Behrends doesn’t just blame Merkel. In 2014 and 2015, the U.S. essentially deputized the German chancellor to handle its Russia policy during negotiations in Minsk to end the fighting in the Donbas region. (Merkel grew up in East Germany, where Putin worked for the KGB, and speaks Russian. Among journalists, she was known as the “Putin whisperer.”) “Why did they outsource their Russia policy to Merkel and trust her so much?” Behrends asked. “If the U.S. had sat at the table, they would have carried much more weight, but they weren’t there.”
In hindsight, Germany’s complacency toward Putin’s abuses and consolidation of power looks feckless. But there was little public appetite in Germany for confrontation. Behrends described Merkel’s soft stance as a form of “silent populism.” She sensed that the Germans, basking in peace and prosperity, would not support upending the status quo. “She was popular with Germans because she didn’t disturb their need for Bequemlichkeit, their comfort zone,” he told me.
Looming above all, of course, was the boundless shame of the Third Reich, which left many Germans intent on moral repentance. Within the country, there has long been a divide over what this repentance should entail, roughly aligned in two camps: those who believe Germany should never permit itself to return to totalitarianism (“never again dictatorship” or “never again Auschwitz”), and those who believe Germany should never engage in any war, full stop. With a few exceptions, such as Germany’s limited participation in NATO’s operations in Kosovo and Afghanistan, the “never again war” camp has held sway.
Germany was further restrained by a regional political dynamic that came into play post-reunification. Former East Germans, who had endured the Red Army’s depredations at the end of the Second World War in ways that the rest of the country had not, were deeply wary of antagonizing Russia. Some also felt betrayed by western Germany for having abandoned its promises of vast economic aid in the east following reunification, which created some sympathy for Putin’s claims to having been cheated by the West.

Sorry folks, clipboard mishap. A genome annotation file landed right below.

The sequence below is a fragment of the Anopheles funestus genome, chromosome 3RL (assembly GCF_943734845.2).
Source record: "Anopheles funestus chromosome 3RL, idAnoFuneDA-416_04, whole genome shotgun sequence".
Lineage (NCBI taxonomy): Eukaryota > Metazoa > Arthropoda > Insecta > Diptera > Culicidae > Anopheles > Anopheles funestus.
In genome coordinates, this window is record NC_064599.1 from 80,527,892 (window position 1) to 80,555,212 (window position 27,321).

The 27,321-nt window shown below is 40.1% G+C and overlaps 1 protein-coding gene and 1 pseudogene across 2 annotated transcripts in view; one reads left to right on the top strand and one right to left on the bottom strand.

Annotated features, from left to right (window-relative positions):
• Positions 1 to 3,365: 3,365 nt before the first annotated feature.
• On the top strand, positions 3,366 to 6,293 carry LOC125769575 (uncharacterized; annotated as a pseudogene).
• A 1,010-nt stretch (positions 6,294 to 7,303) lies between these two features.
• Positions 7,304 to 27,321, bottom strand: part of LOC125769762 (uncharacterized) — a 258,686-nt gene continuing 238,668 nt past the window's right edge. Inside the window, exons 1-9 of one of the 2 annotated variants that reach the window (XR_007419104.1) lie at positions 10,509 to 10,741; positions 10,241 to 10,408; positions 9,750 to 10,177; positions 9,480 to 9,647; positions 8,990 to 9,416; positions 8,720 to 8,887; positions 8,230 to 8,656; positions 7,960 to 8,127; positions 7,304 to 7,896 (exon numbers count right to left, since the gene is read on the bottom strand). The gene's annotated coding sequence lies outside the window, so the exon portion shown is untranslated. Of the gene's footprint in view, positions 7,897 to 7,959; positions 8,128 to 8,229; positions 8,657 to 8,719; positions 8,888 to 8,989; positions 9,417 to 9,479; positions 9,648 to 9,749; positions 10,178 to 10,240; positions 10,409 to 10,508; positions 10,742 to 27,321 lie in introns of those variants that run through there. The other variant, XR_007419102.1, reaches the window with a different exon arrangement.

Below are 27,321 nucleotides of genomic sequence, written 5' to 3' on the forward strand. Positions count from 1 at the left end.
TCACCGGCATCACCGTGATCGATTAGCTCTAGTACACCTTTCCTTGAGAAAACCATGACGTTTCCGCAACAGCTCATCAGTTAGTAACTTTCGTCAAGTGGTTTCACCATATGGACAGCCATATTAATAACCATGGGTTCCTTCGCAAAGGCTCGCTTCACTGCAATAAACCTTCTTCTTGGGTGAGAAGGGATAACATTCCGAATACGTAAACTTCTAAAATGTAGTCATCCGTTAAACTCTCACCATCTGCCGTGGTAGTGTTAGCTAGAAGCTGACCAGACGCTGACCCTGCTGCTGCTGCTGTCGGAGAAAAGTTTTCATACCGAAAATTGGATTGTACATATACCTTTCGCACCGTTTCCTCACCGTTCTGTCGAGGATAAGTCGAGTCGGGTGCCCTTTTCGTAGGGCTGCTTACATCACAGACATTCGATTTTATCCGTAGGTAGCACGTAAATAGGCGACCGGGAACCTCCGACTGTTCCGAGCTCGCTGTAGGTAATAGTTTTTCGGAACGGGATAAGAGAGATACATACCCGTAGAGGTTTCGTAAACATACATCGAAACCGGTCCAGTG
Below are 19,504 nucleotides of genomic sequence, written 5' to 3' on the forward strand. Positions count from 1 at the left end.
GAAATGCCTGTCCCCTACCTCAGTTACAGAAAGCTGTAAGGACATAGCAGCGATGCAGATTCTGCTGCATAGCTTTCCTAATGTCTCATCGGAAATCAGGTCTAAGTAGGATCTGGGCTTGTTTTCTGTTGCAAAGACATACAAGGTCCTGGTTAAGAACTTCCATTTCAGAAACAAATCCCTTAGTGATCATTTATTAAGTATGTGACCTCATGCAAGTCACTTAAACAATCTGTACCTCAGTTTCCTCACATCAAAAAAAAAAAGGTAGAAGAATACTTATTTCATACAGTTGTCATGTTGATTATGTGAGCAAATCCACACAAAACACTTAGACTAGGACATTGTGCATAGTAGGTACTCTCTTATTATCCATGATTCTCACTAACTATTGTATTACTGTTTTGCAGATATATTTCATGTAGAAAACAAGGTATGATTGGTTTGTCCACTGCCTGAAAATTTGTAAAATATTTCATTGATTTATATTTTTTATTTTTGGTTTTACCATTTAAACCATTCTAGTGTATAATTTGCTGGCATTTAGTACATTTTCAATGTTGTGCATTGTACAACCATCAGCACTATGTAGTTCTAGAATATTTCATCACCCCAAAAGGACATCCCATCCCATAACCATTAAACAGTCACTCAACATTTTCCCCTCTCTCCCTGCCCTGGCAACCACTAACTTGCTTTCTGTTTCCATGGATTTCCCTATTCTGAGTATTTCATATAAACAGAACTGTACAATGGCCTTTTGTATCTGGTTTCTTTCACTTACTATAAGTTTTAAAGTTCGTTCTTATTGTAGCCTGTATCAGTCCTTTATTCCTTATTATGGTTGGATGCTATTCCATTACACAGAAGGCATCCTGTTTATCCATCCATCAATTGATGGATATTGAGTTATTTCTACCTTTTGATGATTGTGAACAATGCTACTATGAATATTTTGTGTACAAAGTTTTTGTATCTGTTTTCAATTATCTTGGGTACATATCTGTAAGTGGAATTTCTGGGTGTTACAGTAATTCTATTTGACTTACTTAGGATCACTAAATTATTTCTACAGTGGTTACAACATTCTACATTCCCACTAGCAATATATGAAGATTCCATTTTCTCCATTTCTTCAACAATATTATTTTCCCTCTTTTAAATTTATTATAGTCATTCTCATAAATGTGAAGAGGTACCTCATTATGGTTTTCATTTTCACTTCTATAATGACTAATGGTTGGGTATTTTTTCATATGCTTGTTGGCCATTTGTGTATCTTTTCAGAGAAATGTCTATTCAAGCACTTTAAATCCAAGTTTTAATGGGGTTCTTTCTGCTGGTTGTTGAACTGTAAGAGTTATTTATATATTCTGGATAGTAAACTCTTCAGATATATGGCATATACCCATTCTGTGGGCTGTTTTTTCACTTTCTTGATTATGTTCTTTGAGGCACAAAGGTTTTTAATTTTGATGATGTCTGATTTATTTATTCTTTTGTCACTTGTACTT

Olaf Scholz is an unlikely figure to lead Germany’s abrupt break with its postwar maxim, “Es gibt keine militärische Lösung” — “there is no military solution.” This past summer, when I saw him speak at a campaign rally in Berlin, he struck me as a politician in the mold of an old-fashioned Midwestern Democrat, like Ohio’s Sen. Sherrod Brown: progressive but measured, comfortable in his own skin, self-effacing, motivated above all by domestic concerns. (Like Brown, Scholz spoke often of restoring “respect” to the non-college-educated workers who had been drifting away from his party.) There was barely any mention of Russia, or foreign policy in general, during the campaign’s televised debates.
Scholz assumed the chancellorship in December, and his allies sent more weapons to Ukraine. Germany was ridiculed for promising only helmets. As the U.S. prepared sanctions against Russia, Germany equivocated on the fate of the Nord Stream 2 pipeline.
On Feb. 15, Scholz visited Putin at the Kremlin. The experience of listening “to Putin unplugged,” for hours likely helped transform Scholz, Kleine-Brockhoff said. “He got a good education from Vladimir the Great.” A week later, Putin recognized the two separatist regions in Ukraine, and Russian forces invaded. Behrends’ SPD sources have told him that Scholz discussed the substance of his landmark speech on military spending with few beyond his closest advisers, which made for good theater in the Bundestag: Members who might have decried such a major shift were caught unaware and were carried along from applauding Scholz’s generalities about supporting Ukraine to applauding rhetoric whose import registered too late.